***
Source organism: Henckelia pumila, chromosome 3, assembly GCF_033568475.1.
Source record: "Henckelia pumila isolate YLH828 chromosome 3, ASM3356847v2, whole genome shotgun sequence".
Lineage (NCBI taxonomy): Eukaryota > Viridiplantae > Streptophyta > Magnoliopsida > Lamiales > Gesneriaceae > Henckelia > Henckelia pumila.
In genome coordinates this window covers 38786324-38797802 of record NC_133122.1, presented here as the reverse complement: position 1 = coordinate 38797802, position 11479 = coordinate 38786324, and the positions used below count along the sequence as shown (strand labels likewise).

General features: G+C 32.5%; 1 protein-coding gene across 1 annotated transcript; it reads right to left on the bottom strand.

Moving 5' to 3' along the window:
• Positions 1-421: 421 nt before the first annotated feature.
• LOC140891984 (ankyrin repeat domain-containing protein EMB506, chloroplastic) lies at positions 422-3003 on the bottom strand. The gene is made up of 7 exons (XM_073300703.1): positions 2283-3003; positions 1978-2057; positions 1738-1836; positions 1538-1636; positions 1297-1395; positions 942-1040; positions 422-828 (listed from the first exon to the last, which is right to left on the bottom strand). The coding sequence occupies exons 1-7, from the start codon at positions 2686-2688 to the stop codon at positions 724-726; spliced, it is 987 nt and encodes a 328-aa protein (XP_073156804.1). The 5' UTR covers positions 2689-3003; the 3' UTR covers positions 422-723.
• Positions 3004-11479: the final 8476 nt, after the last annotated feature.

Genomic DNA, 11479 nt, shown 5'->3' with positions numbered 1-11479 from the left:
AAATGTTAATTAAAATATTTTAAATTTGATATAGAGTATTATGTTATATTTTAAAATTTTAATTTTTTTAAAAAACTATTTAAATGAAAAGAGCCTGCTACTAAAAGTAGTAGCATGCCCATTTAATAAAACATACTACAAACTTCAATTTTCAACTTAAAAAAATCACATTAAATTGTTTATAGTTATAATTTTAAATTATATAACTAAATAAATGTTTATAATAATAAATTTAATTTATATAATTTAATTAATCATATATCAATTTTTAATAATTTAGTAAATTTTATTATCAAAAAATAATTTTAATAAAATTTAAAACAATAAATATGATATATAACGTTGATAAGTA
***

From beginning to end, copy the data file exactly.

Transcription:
Source organism: Henckelia pumila, chromosome 3, assembly GCF_033568475.1.
Source record: "Henckelia pumila isolate YLH828 chromosome 3, ASM3356847v2, whole genome shotgun sequence".
Lineage (NCBI taxonomy): Eukaryota > Viridiplantae > Streptophyta > Magnoliopsida > Lamiales > Gesneriaceae > Henckelia > Henckelia pumila.
In genome coordinates this window covers 38786324-38797802 of record NC_133122.1, presented here as the reverse complement: position 1 = coordinate 38797802, position 11479 = coordinate 38786324, and the positions used below count along the sequence as shown (strand labels likewise).

General features: G+C 32.5%; 1 protein-coding gene across 1 annotated transcript; it reads right to left on the bottom strand.

Moving 5' to 3' along the window:
• Positions 1-421: 421 nt before the first annotated feature.
• LOC140891984 (ankyrin repeat domain-containing protein EMB506, chloroplastic) lies at positions 422-3003 on the bottom strand. The gene is made up of 7 exons (XM_073300703.1): positions 2283-3003; positions 1978-2057; positions 1738-1836; positions 1538-1636; positions 1297-1395; positions 942-1040; positions 422-828 (listed from the first exon to the last, which is right to left on the bottom strand). The coding sequence occupies exons 1-7, from the start codon at positions 2686-2688 to the stop codon at positions 724-726; spliced, it is 987 nt and encodes a 328-aa protein (XP_073156804.1). The 5' UTR covers positions 2689-3003; the 3' UTR covers positions 422-723.
• Positions 3004-11479: the final 8476 nt, after the last annotated feature.

Genomic DNA, 11479 nt, shown 5'->3' with positions numbered 1-11479 from the left:
AAATGTTAATTAAAATATTTTAAATTTGATATAGAGTATTATGTTATATTTTAAAATTTTAATTTTTTTAAAAAACTATTTAAATGAAAAGAGCCTGCTACTAAAAGTAGTAGCATGCCCATTTAATAAAACATACTACAAACTTCAATTTTCAACTTAAAAAAATCACATTAAATTGTTTATAGTTATAATTTTAAATTATATAACTAAATAAATGTTTATAATAATAAATTTAATTTATATAATTTAATTAATCATATATCAATTTTTAATAATTTAGTAAATTTTATTATCAAAAAATAATTTTAATAAAATTTAAAACAATAAATATGATATATAACGTTGATAAGTA